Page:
The Pakistan hockey team finished third in the recently concluded 29th edition of the Sultan Azlan Shah Cupitle invitational hockey tournament. The event has been hosted in Ipoh, Malaysia, since 1983.

The Pakistan Hockey Federation (PHF) and its cronies, including some former stalwarts, always on the lookout for some assignment from the PHF, are overjoyed at this result. They are going around announcing that Pakistan reaching the victory stand after a long time signals Pakistan hockey's revival. This is hogwash.

The 2022 edition of the Sultan Azlan Shah Cup saw four Asian and two African teams competing. There was not a single side from Europe, hockey's power base. The highest-ranked team was the host Malaysia (ranked 10th in the world). Winning the tournament for the first time, the hosts also benefitted from the absence of strong sides.

Never in the history of this tournament has the field been so poor. This is because the top nine teams were busy with the International Hockey Federation's (FIH) flagship event, the FIH Pro League.

Following the Pakistan hockey team's victory at the recently concluded Sultan Azlan Shah Cup, the top brass of the PHF is claiming the team is on its way to recapturing its past glory. This is very far from the truth

The PHF has also been emphasising that the team at the Sultan Azlan Shah Cup had nine new players, as several established members of the national team had preferred playing in English hockey league clubs over the national team. The same holds true for almost all the sides, which featured there because such minor non-title tournaments are usually used by national federations to try out new players.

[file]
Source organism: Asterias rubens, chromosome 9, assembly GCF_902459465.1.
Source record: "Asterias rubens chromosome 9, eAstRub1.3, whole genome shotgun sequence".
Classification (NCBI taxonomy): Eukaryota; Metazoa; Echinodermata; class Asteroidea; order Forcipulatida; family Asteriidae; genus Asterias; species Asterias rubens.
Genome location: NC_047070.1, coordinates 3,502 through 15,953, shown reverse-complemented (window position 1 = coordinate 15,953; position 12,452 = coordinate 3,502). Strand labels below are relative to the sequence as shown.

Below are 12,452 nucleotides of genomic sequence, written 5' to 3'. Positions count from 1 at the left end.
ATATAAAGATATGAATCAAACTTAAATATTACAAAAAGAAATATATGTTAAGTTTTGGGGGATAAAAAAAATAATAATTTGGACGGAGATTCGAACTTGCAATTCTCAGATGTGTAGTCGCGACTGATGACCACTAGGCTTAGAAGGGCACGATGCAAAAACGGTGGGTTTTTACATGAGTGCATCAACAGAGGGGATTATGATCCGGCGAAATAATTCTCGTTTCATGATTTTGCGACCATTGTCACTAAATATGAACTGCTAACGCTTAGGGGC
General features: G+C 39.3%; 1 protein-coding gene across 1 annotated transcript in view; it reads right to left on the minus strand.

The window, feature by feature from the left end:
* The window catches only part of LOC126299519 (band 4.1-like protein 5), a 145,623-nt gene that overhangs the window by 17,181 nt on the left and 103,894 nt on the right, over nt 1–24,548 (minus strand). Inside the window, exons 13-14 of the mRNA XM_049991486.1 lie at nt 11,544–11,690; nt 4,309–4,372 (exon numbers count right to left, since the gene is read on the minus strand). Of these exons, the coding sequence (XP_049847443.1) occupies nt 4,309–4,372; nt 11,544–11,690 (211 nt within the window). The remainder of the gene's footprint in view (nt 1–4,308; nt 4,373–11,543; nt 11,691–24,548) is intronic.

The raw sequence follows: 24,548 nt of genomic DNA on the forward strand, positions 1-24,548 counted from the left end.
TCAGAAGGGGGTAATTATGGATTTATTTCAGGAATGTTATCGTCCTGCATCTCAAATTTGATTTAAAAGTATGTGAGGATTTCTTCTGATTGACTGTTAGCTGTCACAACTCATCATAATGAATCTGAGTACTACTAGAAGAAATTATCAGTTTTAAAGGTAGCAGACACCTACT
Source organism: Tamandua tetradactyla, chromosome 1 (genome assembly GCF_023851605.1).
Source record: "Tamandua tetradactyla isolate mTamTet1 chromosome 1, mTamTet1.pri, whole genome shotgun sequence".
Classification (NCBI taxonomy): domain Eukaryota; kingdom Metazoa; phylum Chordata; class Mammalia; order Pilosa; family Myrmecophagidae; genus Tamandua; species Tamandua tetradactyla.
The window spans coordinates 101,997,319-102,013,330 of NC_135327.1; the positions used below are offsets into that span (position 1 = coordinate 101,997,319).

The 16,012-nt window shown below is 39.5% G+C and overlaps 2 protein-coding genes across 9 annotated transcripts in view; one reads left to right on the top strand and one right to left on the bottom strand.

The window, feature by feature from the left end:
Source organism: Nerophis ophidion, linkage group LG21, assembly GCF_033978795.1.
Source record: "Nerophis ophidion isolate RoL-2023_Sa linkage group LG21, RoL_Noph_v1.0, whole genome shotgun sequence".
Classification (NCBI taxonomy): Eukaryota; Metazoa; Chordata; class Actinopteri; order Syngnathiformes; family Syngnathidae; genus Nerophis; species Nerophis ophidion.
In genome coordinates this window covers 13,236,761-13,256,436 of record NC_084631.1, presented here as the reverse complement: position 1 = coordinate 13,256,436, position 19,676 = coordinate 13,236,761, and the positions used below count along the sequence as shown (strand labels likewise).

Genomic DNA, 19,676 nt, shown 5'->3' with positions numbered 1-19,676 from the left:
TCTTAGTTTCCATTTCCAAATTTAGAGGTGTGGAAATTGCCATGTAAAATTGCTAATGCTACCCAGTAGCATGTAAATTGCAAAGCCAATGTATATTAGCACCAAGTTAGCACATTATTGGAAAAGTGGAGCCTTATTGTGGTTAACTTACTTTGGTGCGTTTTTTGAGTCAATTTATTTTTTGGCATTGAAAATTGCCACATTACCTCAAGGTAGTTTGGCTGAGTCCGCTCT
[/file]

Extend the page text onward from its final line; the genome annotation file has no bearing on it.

Malaysia, Korea and Japan only had five to six first-choice players in their squads. South Africa, who finished a very creditable fourth at this year's Commonwealth Games, had not a single player from that team present at Ipoh. Almost all of their players, too, are playing in top European leagues.

The PHF has labelled the nine Pakistani internationals playing in the English league as mercenaries, who preferred money over the national cause. Citing financial reasons for their non-availability, only two of the nine, Ammad Shakeel Butt and Mubashar Ali, had sent in their resignations to the PHF. The other seven had actually made themselves available for the Sultan Azlan Shah Cup.

When contacted by Eos, some of the players, who prefer to stay anonymous, say that they proceeded to England only after getting a...

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